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A Tale of Two Cities

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The valet had put her away from the door, the carriage had broken into a brisk trot, the postilions had quickened the pace, she was left far behind, and Monseigneur, again escorted by the Furies, was rapidly diminishing the league or two of distance that remained between him and his chateau. The valet moved her away from the door, and the carriage drove away quickly. The horsemen sped up, and she was left far behind. The monseigneur, accompanied by his entourage, was quickly covering the league or two of distance between him and his country house.
The sweet scents of the summer night rose all around him, and rose, as the rain falls, impartially, on the dusty, ragged, and toil-worn group at the fountain not far away; to whom the mender of roads, with the aid of the blue cap without which he was nothing, still enlarged upon his man like a spectre, as long as they could bear it. By degrees, as they could bear no more, they dropped off one by one, and lights twinkled in little casements; which lights, as the casements darkened, and more stars came out, seemed to have shot up into the sky instead of having been extinguished. The summer air was sweet all around him, and the same air surrounded the dusty, ragged, worn-out group of peasants at the fountain close by. The repairer of roads with the blue cap was still telling the story of the man under the carriage. As the crowd grew tired of the story, they walked away one by one. Lights started to shine in the little windows of the village, and the lights in the windows went out and more stars appeared. It looked as if the lights in the windows hadn’t been put out but had shot up into the sky.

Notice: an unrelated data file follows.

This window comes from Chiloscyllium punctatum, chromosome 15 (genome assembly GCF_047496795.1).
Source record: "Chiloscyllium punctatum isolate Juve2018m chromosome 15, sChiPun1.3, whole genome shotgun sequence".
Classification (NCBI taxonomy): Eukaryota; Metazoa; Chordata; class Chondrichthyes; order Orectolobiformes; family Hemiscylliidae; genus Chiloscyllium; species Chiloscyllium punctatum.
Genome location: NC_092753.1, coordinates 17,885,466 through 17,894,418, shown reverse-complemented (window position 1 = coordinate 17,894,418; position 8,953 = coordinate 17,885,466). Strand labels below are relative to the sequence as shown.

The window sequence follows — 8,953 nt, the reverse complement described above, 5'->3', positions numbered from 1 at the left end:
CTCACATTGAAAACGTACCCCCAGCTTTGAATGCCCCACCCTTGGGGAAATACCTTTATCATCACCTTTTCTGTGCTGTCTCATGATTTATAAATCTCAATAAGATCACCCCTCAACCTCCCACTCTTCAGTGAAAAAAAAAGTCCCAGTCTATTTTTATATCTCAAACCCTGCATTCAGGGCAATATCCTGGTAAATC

The shadow of a large high-roofed house, and of many over-hanging trees, was upon Monsieur the Marquis by that time; and the shadow was exchanged for the light of a flambeau, as his carriage stopped, and the great door of his chateau was opened to him. By then the marquis was at his large, high-roofed house, which was surrounded by trees. A torch was lit, and his carriage stopped and a large door of his chateau was opened for him.
“Monsieur Charles, whom I expect; is he arrived from England?” “I am expecting Monsieur Charles. Has he arrived from England yet?” the marquis asked one of his servants.
“Monseigneur, not yet.” “Not yet, Monseigneur,” the servant replied.

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